(5)

and satisfies

\begin{aligned} \lim _{u\rightarrow 0^{+}}\frac{F(u)}{u}=k_{0}, \quad \lim _{u\rightarrow \infty }\frac{F(u)}{u}=k_{\infty }, \end{aligned}
(6)

where

\begin{aligned} 0\le k_{0}\ne k_{\infty }. \end{aligned}

Observe that (5) implies that $$k_{0},k_{\infty }\le 1$$.

The BVP (1)–(2) is a Dirichlet-type BVP on an unbounded domain. Recently, there has been a growing interest in studying infinite interval problems associated with second-order nonlinear differential equations, under various points of view. For a wide bibliography, we refer the reader to [1, 2, 22] and the references therein. When the weight b is of fixed sign or it is sign-indefinite, we refer to [7, 15, 27] or [16, 17, 24, 25], respectively. The BVP (1)–(2) arises in the investigation of positive radial solutions for elliptic equations, when the nonlinearity is asymptotically linear, see, e.g., .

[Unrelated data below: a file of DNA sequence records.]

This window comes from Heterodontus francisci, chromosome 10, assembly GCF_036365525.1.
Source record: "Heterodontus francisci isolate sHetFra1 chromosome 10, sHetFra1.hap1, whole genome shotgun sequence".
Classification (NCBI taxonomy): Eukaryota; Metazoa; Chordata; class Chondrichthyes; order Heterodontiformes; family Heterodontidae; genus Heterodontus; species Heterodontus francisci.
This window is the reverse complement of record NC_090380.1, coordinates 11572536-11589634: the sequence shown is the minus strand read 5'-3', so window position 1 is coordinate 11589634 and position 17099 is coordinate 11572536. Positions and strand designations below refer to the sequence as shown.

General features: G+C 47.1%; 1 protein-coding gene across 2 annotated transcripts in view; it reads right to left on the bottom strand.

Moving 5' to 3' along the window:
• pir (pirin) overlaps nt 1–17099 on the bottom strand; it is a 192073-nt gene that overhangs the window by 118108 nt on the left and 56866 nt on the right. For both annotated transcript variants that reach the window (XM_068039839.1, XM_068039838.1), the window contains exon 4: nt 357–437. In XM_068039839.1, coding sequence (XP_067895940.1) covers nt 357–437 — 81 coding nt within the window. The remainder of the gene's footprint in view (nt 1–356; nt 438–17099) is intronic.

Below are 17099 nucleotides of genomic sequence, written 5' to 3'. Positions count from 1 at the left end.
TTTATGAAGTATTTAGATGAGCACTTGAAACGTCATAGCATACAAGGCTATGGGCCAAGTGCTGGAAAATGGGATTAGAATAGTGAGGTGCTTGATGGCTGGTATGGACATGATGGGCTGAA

Our main aim is to continue this study when the function b is allowed to change its sign and the nonlinearity F can be, roughly speaking, close to a linear function. The investigated problem can be viewed as an extension to the half-line of recent results on nonlinear BVPs with a sign-indefinite weight on a compact interval, see, e.g., [4, 5], and reference therein for a brief survey on this topic.

Denote by $$|\cdot |_{L}$$ the norm in $$L^{1}[0,1]$$ and set

\begin{aligned} A(t)=\int _{0}^{t}\frac{1}{a(s)}\hbox {d}s. \end{aligned}
(7)

Our main result is the following, in which the disconjugacy of a suitable auxiliary differential linear equation plays a key role, see Sect. 3 below.

### Theorem 1

Assume that the linear differential equation

\begin{aligned} v^{\prime \prime }+\frac{B}{a(t)}v=0 \end{aligned}
(8)